This post by Angela Kulig made me think about something that actually plays a major role in the lives of most of my characters - family conflict. Angela's post touches on birth order and how that affects the way a character behaves (someone in the comments brought up the good examples of Katniss/Prim from Hunger Games and the Weasley kids from Harry Potter). But let's look at the larger picture here - how can family affect/influence/conflict your characters?
In one of my stories, a son who has been declared a bastard by his biological father because he's not "male" enough (he's fairly androgynous due to his mixed race courtesy of his mother's bloodlines) watches as his mother is beaten to death by the father who disowned him. In another, one of my characters is adopted by someone completely out of her race/nationality and brought up in a manner unlike her own society after wandering away from her home and getting lost. A third example would be a son born to a mother who is one race and raised to be accepted by a race so alien to his mother's own upbringing that there's conflict between her and the society she's chosen to live in about how he should be raised.
In each of these examples, we can see how a family situation can shape a character's beliefs. Raghnall hates his biological father for his mother's murder, but he also hates his mother for staying with her abusive killer when she was told she could return home by her family. He's later rescued by the group of assassins sent to kill his father & his half siblings (Raghnall's mother was his father's 3rd wife) and finds a father figure in one of the masters of the Order. Anila comes from a primitive race with little true affection from her parents but quickly acclimatizes to living with a far more civilized group and actually comes to love the ways/customs of her foster father's people. She also develops those attachments to home, family, and community that aren't as strong in her native race. Reidar must reconcile his racial tendencies (which are rather prominent) with the societal demands of the land his mother lives as a refugee in. Reidar's mannerisms are heavily influenced by the man his mother brings in to help raise him as well as her holding to certain customs from her homeland. How each of these characters views the world is heavily influenced by the people who raised them.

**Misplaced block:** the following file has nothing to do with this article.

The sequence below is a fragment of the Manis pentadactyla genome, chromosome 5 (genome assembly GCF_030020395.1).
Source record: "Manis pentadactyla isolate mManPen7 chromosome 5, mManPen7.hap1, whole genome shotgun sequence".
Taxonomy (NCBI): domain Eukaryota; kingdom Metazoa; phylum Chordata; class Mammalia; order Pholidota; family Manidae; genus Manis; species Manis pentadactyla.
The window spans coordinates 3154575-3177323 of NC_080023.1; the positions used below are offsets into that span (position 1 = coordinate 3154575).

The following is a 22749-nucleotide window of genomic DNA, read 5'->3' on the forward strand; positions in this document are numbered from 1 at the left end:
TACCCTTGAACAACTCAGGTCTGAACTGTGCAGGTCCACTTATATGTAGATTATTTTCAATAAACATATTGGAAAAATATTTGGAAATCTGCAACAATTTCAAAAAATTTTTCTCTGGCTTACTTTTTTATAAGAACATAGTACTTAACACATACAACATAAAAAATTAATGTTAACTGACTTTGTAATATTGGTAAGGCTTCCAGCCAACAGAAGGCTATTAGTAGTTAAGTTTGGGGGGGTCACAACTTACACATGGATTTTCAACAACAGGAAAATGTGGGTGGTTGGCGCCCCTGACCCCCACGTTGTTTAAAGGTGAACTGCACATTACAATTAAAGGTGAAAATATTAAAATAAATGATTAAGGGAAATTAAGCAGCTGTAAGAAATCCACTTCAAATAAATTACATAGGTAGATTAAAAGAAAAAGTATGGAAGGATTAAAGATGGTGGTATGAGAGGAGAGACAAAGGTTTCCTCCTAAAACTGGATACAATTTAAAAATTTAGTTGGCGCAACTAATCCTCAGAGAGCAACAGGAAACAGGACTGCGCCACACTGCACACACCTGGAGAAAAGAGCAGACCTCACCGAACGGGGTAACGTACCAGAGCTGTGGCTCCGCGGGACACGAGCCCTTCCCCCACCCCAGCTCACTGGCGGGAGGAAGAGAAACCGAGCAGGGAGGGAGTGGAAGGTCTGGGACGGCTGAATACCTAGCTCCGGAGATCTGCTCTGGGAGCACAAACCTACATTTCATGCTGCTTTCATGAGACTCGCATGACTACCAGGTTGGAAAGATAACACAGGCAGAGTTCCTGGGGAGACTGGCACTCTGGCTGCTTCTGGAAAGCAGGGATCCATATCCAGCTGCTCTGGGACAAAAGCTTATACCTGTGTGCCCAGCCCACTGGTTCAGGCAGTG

What about characters that have no family ties? The best example of that would be Scat from my Only A Name story. She's a very young child when her world is turned upside down and she's torn from her parents by a war she knows nothing about and is sold as a slave. She grows up in that slave environment before escaping a death sentence for her peculiar heritage that she inherited from her birth parents. She encounters others like her in the sense that they're all running from their own deaths at the hands of those who would kill the fledgling race that she's a part of, but none of them are exactly like her - though they have several escaped slaves among them. She feels isolated and alone because she doesn't remember/understand the concept of "family" and "community" that binds the group together.
Now, I do have characters that come from "normal" backgrounds. Jerryth's mother and stepfather (Jerryth thinks he's his biological father until his real bio dad shows up when Jerryth's eighteen) have two children that are younger than Jerryth. He's the oldest, so he's responsible for them. A lot of his life revolves around the lives of his two younger sisters. Meg cherishes the memories of her life with her older sister and her younger brother. Pha Lin is her younger brother's staunch defender and main protector. Algethra's bond to her twin brother Jes is what helps her survive some of the worst times of her life. In each of these situations, it's the bonds of family that provide the anchor and in some cases the main backbone for the characters.
How about your characters? What is it about their family life (or lack thereof) that motivates them?